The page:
‘Pony Express’ moves online

By Carolyn Perlmutter | Assistant News Editor

Screen Shot 2014-01-24 at 11.36.16 AM.pngAfter 46 years of printing newspapers, the J.J. Pearce Pony Express went online on Jan. 16. This move was officially made in order to make the newspaper more accessible to readers.

“We try to give Journalism students an authentic experience,” newspaper advisor Walter Gast said. “Since most commercial newspapers have moved almost exclusively online, it is something we have to offer to provide an authentic journalism education.”

Before, an issue was published on a monthly print cycle. Each issue was eight to 12 pages long. With a limited amount of space, students would not always get the opportunity to be published.

“Now students will be able to write and be published more frequently,” Mr. Gast said. “Timeliness will be less of an issue for us. When we were on a monthly print cycle, there were events we couldn’t write about because it would have been old news by the time the issue came out; however, by going online we can publish whenever a story is ready.”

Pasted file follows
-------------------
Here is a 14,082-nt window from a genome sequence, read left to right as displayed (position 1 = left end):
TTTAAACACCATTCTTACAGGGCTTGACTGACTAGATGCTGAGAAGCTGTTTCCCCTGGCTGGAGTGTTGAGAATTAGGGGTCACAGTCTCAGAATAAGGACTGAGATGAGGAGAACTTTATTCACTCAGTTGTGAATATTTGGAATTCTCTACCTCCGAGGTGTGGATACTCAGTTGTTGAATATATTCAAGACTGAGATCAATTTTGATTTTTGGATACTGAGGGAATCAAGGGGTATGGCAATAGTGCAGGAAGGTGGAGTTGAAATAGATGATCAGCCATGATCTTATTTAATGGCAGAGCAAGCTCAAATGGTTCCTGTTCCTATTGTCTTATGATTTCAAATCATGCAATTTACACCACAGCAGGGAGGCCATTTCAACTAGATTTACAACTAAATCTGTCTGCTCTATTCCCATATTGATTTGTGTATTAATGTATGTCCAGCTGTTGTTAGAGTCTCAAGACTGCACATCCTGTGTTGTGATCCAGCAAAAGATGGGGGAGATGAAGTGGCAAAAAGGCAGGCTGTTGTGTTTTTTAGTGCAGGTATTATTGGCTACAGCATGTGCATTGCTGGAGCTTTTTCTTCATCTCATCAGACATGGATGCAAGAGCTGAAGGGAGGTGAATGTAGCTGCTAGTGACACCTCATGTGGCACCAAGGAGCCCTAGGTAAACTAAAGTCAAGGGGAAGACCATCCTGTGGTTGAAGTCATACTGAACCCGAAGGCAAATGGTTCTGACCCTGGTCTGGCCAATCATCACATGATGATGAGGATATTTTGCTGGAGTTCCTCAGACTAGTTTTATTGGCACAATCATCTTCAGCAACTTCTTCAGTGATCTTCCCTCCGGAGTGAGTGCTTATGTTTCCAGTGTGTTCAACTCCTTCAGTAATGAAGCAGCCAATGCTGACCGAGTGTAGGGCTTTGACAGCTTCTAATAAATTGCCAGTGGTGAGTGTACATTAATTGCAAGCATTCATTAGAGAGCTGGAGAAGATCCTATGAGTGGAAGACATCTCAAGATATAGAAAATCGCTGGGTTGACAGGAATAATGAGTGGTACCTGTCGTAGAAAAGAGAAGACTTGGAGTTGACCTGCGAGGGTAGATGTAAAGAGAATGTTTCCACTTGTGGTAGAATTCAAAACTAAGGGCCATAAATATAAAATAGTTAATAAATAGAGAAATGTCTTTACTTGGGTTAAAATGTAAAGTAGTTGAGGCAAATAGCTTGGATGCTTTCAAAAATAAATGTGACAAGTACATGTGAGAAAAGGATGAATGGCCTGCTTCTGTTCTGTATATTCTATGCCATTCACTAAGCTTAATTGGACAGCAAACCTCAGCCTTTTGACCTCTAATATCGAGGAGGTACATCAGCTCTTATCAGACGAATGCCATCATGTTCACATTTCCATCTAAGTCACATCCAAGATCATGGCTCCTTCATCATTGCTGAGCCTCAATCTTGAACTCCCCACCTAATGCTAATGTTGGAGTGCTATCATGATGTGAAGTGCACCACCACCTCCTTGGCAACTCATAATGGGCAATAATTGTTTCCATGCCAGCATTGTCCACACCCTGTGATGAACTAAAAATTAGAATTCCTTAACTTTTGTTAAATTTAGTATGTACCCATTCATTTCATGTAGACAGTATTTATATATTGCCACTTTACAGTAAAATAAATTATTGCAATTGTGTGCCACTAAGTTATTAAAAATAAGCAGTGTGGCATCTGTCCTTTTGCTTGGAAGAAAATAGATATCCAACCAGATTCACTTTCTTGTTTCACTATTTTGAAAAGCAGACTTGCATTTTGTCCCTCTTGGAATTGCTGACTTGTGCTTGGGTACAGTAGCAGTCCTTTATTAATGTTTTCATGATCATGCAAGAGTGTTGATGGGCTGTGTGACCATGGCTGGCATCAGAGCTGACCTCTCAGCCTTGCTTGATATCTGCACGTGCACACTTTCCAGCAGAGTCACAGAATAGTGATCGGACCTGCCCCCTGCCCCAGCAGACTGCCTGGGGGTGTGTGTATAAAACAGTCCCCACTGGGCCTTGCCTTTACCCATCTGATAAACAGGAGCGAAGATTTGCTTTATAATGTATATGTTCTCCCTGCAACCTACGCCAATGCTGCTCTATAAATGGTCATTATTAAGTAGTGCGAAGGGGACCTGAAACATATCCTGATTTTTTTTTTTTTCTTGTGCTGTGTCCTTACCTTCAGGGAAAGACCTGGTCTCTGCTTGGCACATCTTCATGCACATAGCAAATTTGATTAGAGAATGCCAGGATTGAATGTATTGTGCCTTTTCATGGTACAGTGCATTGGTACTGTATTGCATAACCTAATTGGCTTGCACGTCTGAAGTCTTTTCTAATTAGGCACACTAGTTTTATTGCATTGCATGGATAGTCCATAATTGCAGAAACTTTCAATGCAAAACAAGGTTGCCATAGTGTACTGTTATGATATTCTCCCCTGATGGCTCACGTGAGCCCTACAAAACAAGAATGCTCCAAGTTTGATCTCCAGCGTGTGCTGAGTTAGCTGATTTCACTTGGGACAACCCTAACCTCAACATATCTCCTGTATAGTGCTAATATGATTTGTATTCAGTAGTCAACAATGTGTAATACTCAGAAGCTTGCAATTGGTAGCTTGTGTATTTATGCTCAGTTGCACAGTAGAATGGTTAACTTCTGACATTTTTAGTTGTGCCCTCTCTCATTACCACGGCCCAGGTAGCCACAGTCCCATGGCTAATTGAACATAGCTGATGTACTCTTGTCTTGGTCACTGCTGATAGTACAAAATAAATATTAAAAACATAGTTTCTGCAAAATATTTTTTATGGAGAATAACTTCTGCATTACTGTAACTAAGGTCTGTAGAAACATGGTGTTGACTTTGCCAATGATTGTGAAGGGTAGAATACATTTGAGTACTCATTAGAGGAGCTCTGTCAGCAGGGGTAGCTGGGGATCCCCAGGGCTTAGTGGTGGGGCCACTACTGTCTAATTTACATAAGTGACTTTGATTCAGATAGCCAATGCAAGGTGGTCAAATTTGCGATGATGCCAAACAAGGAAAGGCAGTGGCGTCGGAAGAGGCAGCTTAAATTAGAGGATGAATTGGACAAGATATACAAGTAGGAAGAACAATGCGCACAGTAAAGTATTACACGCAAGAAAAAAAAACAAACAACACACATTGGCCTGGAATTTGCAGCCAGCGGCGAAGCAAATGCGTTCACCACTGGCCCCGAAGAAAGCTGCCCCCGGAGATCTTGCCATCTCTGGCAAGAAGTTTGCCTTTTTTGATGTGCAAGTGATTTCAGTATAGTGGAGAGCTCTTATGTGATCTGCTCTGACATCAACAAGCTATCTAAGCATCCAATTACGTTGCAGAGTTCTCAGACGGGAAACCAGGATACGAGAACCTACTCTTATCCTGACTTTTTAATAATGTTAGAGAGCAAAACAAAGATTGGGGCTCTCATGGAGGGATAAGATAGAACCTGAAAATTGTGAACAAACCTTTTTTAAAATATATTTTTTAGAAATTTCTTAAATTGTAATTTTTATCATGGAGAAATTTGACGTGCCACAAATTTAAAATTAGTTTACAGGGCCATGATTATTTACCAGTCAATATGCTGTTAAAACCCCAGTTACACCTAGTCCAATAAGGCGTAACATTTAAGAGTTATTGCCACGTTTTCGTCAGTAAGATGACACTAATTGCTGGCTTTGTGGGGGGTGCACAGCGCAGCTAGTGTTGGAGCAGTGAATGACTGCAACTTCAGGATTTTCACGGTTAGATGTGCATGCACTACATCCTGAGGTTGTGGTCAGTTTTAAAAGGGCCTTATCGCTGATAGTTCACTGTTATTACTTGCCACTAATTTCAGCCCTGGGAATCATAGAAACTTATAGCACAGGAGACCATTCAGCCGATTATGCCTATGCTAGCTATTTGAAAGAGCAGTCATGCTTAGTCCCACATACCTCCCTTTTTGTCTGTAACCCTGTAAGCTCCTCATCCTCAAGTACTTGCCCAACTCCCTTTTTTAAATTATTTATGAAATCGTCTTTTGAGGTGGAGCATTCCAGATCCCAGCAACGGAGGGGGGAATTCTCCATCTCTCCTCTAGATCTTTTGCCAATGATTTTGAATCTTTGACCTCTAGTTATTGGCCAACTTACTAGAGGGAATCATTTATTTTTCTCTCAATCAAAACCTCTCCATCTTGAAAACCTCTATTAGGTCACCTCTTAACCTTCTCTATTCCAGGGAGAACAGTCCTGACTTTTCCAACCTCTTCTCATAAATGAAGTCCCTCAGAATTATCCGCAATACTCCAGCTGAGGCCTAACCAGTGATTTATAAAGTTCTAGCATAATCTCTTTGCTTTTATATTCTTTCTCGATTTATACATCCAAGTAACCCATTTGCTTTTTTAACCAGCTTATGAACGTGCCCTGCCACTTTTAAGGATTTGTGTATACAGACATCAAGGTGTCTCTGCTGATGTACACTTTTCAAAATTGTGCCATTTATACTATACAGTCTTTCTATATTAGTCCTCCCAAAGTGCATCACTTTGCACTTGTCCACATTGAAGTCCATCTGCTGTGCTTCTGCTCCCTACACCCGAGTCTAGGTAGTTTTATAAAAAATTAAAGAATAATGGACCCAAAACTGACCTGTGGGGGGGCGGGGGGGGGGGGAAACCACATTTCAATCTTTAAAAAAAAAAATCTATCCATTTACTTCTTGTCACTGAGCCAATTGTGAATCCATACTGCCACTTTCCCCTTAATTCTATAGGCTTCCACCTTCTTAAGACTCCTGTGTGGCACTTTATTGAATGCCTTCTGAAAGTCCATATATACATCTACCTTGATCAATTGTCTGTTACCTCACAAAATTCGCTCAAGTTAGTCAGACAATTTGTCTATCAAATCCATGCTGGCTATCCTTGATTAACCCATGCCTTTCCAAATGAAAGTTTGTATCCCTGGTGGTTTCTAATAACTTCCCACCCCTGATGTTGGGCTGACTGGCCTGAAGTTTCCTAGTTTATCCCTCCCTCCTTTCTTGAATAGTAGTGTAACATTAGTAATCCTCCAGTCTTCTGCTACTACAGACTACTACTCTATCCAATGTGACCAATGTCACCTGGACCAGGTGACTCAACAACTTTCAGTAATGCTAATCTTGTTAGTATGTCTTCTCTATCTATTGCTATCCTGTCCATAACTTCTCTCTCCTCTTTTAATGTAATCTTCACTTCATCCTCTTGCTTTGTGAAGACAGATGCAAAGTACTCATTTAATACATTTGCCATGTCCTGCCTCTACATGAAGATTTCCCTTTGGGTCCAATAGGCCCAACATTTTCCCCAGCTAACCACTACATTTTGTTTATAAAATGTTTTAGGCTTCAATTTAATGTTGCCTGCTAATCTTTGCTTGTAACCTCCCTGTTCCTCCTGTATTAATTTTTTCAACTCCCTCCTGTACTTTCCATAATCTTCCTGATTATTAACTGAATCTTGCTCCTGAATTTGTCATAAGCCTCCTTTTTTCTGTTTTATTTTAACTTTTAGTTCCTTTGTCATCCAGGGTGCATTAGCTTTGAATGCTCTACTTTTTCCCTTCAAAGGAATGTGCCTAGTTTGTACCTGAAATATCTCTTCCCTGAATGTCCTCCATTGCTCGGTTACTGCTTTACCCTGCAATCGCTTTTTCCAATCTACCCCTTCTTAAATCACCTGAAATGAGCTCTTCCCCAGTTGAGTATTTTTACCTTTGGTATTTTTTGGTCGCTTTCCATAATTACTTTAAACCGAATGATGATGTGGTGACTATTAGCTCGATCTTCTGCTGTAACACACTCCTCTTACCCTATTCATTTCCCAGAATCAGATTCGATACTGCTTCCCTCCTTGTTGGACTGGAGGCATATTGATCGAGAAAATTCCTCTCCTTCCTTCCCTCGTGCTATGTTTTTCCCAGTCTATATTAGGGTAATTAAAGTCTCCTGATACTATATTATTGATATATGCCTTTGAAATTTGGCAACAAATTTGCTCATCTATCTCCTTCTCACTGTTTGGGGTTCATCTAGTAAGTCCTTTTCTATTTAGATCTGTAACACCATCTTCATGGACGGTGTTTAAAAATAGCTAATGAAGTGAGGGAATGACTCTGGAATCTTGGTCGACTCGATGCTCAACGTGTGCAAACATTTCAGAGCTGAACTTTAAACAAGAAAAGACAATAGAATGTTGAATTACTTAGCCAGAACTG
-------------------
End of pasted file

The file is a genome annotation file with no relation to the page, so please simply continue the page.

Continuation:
The move online impacts both the editorial and production processes.

“It makes my job easier to overlook everything that is going on and I can see each step as its happening instead of just receiving it all at once,” Editor-In-Chief Lauren Sayah said.

For each edition of the newspaper, 2,500 copies of the paper were printed and distributed during third period.

“The biggest challenge is attracting students to the website,” Mr. Gast said. “It’s one thing when you put a newspaper in people’s hands, but it’s a different matter inviting them to visit the website on their own.”

The newspaper can be found online at phsponyexpress.org. To be updated and informed when new stories are released, students can follow the Pony Express on Twitter @phsponyexpress.

“I feel like students are more likely to actually read the articles if they are online because they are more easily accessible,” sophomore Emily Halligan said. “You don’t have to look through the entire paper. Instead, you can just click on the story you want to read.”

Categories: News

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